Labor Camp Socialism: The Gulag in the Soviet Totalitarian System

Front Cover
M.E. Sharpe, 2000 - History - 208 pages
1 Review
This is the first historical survey of the Gulag based on newly accessible archival sources as well as memoirs and other studies published since the beginning of glasnost.

Over the course of several decades, the Soviet labor camp system drew into its orbit tens of millions of people -- political prisoners and their families, common criminals, prisoners of war, internal exiles, local officials, and prison camp personnel. This study sheds new light on the operation of the camp system, both internally and as an integral part of a totalitarian regime that "institutionalized violence as a universal means of attaining its goals". In Galina Ivanova's unflinching account -- all the more powerful for its austerity -- the Gulag is the ultimate manifestation of a more pervasive and lasting distortion of the values of legality, labor, and life that burdens Russia to the present day.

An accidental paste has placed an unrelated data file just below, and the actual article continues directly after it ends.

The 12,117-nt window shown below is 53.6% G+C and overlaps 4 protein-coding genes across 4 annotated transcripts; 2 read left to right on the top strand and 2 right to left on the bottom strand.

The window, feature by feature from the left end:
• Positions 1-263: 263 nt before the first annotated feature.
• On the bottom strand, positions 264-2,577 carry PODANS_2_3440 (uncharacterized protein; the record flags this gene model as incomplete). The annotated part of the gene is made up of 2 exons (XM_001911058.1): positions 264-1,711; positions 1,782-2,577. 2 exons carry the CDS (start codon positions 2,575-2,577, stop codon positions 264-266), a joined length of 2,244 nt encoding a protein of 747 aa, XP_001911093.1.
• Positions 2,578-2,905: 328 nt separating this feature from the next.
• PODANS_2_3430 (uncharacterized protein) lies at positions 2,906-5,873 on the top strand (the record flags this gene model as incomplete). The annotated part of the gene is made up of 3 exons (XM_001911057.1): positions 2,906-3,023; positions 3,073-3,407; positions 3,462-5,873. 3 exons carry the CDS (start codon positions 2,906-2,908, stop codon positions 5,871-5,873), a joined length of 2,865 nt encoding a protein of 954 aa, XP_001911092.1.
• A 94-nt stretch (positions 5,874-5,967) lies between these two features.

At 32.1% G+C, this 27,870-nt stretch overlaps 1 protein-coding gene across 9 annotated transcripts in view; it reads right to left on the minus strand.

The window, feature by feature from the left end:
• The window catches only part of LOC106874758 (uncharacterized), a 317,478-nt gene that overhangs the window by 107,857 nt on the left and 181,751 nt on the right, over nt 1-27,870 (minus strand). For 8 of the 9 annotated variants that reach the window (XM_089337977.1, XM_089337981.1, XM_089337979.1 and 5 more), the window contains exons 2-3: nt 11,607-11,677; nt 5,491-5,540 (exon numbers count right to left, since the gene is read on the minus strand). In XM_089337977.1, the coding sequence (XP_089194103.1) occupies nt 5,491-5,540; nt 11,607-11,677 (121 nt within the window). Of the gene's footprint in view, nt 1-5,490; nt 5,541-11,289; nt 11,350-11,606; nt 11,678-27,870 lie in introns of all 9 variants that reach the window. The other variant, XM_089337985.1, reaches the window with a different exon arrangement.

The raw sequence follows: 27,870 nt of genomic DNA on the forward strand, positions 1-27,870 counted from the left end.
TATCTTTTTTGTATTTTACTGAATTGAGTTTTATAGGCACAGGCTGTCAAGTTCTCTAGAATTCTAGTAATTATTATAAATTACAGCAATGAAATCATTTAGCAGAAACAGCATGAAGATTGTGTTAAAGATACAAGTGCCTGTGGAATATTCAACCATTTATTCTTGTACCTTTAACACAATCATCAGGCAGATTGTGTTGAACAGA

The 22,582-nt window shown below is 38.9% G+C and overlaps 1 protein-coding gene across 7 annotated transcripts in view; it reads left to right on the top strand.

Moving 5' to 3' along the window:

What people are saying - Write a review

We haven't found any reviews in the usual places.

Contents

Courts and Convicts in Tsarist Russia
3
The Camp Economy
69
Gulag Personnel
127
What Was the Gulag?
185
Index of Personal Names
203
Copyright

Other editions - View all

Common terms and phrases

References to this book

All Book Search results »

About the author (2000)

Institute of Russian History, Russian Academy of Sciences

Flath teaches Russian language and literature at Duke University, and is a distinguished translator of both Russian and Japanese.

Bibliographic information